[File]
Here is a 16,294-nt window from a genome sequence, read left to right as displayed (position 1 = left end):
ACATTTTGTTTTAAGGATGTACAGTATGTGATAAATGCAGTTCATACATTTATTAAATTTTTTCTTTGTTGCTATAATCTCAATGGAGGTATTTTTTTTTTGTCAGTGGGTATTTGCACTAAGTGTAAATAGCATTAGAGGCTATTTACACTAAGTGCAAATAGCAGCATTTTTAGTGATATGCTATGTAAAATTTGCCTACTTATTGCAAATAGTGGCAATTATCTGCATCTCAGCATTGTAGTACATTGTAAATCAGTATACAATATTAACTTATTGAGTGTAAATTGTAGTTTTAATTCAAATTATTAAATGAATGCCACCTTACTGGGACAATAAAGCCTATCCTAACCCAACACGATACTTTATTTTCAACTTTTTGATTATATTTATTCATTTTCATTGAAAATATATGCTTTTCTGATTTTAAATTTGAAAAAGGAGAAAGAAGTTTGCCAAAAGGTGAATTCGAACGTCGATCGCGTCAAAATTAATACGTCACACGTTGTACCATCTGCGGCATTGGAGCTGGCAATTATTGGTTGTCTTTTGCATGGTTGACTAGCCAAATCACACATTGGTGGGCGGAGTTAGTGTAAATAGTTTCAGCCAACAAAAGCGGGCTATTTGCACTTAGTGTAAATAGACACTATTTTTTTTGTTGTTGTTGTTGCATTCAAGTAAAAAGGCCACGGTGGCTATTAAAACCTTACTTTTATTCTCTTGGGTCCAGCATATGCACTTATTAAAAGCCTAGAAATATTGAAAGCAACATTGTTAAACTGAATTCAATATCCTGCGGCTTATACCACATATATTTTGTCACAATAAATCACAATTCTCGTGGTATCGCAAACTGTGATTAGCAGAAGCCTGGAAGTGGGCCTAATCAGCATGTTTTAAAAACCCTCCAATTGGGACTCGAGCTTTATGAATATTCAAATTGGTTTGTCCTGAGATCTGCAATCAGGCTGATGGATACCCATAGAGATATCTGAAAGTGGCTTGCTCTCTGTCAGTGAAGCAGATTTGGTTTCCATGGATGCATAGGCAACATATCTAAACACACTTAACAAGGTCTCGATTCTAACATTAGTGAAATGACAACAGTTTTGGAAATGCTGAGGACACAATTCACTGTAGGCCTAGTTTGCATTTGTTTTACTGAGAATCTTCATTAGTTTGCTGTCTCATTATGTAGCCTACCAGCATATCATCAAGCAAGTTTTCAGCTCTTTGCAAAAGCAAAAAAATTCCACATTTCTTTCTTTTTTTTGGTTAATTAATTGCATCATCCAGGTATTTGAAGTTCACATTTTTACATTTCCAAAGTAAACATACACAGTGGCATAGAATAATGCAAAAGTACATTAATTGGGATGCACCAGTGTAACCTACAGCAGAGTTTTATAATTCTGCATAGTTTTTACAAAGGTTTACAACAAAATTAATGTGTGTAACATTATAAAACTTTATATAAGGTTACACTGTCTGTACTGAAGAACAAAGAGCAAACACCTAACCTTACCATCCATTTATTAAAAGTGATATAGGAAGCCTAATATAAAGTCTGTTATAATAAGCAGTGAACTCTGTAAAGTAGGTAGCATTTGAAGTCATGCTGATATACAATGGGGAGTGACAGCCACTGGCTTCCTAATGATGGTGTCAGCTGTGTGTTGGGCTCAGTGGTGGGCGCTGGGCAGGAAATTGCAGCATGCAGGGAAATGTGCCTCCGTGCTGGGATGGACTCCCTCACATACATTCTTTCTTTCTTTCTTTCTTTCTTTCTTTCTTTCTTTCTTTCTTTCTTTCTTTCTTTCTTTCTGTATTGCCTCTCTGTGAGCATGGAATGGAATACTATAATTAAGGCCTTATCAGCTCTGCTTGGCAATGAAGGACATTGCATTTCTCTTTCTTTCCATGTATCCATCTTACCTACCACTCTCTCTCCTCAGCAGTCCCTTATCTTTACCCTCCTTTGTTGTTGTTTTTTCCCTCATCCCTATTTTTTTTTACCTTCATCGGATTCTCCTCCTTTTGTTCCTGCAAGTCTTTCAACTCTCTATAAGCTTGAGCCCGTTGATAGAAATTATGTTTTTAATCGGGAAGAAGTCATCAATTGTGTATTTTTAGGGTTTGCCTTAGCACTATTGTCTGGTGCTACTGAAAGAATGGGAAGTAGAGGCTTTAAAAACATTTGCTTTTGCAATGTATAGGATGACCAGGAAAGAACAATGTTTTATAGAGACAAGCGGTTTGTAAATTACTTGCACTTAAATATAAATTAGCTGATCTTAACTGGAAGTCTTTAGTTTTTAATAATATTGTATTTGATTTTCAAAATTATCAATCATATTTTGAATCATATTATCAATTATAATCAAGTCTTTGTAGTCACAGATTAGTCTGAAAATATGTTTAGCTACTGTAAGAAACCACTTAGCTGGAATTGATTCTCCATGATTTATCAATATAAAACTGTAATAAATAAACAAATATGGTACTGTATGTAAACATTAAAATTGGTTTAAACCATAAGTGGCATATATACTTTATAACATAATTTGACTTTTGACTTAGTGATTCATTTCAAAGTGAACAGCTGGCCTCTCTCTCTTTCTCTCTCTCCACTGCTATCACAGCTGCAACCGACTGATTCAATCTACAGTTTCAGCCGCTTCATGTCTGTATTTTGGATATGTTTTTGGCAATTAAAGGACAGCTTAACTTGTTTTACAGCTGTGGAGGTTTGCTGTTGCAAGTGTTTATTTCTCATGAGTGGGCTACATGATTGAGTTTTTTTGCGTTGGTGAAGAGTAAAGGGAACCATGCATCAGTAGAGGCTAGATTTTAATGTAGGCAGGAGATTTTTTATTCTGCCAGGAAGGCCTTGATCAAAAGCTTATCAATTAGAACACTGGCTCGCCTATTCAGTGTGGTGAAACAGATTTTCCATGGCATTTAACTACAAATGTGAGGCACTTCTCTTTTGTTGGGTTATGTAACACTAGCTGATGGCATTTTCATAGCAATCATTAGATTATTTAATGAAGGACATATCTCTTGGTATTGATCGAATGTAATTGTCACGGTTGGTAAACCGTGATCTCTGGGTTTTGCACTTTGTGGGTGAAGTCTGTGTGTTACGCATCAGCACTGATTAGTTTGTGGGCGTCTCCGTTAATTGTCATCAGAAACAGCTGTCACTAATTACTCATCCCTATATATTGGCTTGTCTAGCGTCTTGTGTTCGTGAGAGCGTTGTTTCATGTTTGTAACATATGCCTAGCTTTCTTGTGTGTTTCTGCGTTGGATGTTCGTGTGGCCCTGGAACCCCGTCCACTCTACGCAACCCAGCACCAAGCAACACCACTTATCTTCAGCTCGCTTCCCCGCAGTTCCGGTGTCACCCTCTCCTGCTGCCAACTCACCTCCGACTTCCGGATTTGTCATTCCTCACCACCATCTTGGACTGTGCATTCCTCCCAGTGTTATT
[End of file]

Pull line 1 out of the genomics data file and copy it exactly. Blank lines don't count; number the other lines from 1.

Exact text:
Here is a 16,294-nt window from a genome sequence, read left to right as displayed (position 1 = left end):